INDIA RIVER GANGA - WATER CLEAN 21 FEB 2018
NAMAMI GANGE PROGRAMME - Was the subject for discussion by a group of interested parties looking at ways that UK companies might put forwards offers to help India with their Clean Ganga mission.
A group of water specialist companies and experts met in the city of London at the Hilton Bankside Hotel to discuss possible ways of assisting with the Clean Ganga National Mission. Many of those attending had experience of supplying either services, parts or materials.
While it was not possible to nail down specifics in a two and a half hour session, many of the concerns of those present were aired in brief with a general consensus as to possible ways of improving security for those entertaining bidding for contracts, etc.
Doing business in India by way of supply is not as straightforward as it would at first appear, compared to purchasing goods or services from India. For some it might be to burdensome to consider if it is that one might have to multiply negotiations by the States involved. Ignoring the difficulties of the written and spoken language, one might suppose that if the Government may want to achieve an objective, needing to engage the services of outside contractors, that they would simply seek to agree a price with the supplier(s) and sign an agreement as to the services to be supplied.
Then the matter of tenders comes into play and the bargaining begins with the Government wanting high quality work for low quality rewards, leading to cut corners. This is, or was the Indian way or indeed the way of any country, though now Quality of Procurement and satisfaction on completion is becoming more of a lead issue in construction projects such as airports.
For the Clean Ganga project we are looking for the most part at Civil Engineering in the form of water treatment ranging from human effluent to all manner of industrial and household waste that is (or was) being dumped in the rivers that join the Ganges to exit via several mouths into the Bay of Bengal and thence to pollute the Indian Ocean.
Other potential issues are that the Ganga runs through 5 States, with 118 cities and 1657 villages directly in the mix, not including some 4,000 more localities that have now been declared 'open-defecation' free already but, presumably, need to be taken a stage further with sewage treatment. Pushing the common aim is not always the local agenda, requiring considerable coordinating efforts on the part of Central Government. It does though appear that former apathy has been replaced by a more dynamic administration with elevated ambition.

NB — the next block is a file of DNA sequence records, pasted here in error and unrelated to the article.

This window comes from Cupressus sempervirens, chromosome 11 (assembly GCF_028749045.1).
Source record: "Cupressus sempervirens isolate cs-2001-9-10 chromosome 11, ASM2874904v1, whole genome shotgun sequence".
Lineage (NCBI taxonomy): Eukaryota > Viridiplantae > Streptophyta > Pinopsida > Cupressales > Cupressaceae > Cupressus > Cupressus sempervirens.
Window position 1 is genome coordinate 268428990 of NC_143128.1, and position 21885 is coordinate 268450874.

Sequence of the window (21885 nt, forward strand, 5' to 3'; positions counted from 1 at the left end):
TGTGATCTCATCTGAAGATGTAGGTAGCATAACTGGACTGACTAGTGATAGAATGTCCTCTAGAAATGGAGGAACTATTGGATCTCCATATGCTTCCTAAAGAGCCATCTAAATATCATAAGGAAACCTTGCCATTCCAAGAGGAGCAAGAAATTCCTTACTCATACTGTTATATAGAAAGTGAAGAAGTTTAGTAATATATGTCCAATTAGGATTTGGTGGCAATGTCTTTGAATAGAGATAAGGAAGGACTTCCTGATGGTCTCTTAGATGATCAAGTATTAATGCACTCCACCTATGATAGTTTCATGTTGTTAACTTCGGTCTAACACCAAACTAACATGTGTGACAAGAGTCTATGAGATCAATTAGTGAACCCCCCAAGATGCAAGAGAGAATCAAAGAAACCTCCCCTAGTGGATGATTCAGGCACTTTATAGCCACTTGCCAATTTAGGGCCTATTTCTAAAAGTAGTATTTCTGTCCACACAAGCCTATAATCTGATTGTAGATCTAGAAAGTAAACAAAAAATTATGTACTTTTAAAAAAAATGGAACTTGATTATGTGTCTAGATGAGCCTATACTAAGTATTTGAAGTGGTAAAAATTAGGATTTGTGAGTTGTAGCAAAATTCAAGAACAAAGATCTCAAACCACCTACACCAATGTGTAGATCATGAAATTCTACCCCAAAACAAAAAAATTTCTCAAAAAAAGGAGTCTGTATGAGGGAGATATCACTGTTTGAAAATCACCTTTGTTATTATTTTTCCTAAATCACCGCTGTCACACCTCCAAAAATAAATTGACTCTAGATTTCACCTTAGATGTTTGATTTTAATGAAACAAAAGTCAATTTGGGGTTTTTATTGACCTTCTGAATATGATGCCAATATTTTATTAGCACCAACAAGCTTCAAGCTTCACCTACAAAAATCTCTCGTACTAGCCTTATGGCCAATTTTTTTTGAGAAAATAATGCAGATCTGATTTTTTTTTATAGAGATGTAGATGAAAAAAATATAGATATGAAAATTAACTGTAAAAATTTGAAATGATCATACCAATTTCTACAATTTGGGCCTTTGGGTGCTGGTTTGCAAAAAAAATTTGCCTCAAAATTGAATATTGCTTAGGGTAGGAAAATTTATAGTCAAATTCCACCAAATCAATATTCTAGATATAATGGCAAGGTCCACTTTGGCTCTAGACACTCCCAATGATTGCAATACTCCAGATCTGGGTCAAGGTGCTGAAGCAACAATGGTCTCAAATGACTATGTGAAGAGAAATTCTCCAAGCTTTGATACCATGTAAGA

The UK and many other European countries have similar problems keeping their rivers clean against a constantly moving body of water and changing conditions. Less than 100 years ago such rivers were toxic until treatment plants came online and then the health of these rivers began to change, but even today you cannot swim the length of the Thames, for example, without contracting sometimes fatal viruses as David Walliams discovered during his swim for charity, with (E-coli) Thames Tummy the result of bacteria and other pathogens - where in some stretches of this river more than 50% of the water has been pumped in from sewage treatment plants.
If a company has to deal with five States on an individual basis it would need the administrative muscle for such endeavour common to multinationals. But what if that company is a Small Enterprise (SME) without the capacity to engage an army of administrators and representatives.
What if the small enterprise is an R&D concern that operates on a not-for-profit basis in a specialist area and does not have a budget to sweeten deals in traditional manner, but is more concerned with carrying out the necessary work to develop sustainable cleanup technology of the future, to be able to help countries like India with their river and ocean cleaning priorities. Clearly, SMEs of this ilk could not contemplate helping with the Clean Ganga mission.
These many factors combine to make working with India on the Namami Gange project unattractive and more of a wishful distraction than a real source of collaborative research and/or funding as part of a mutual agenda for long term cleanliness. That said should India streamline their communications and simplify the contracts procedure, they are sure to attract more interest from smaller concerns and charities in helping an independent India achieve their Circular Economy ambitions.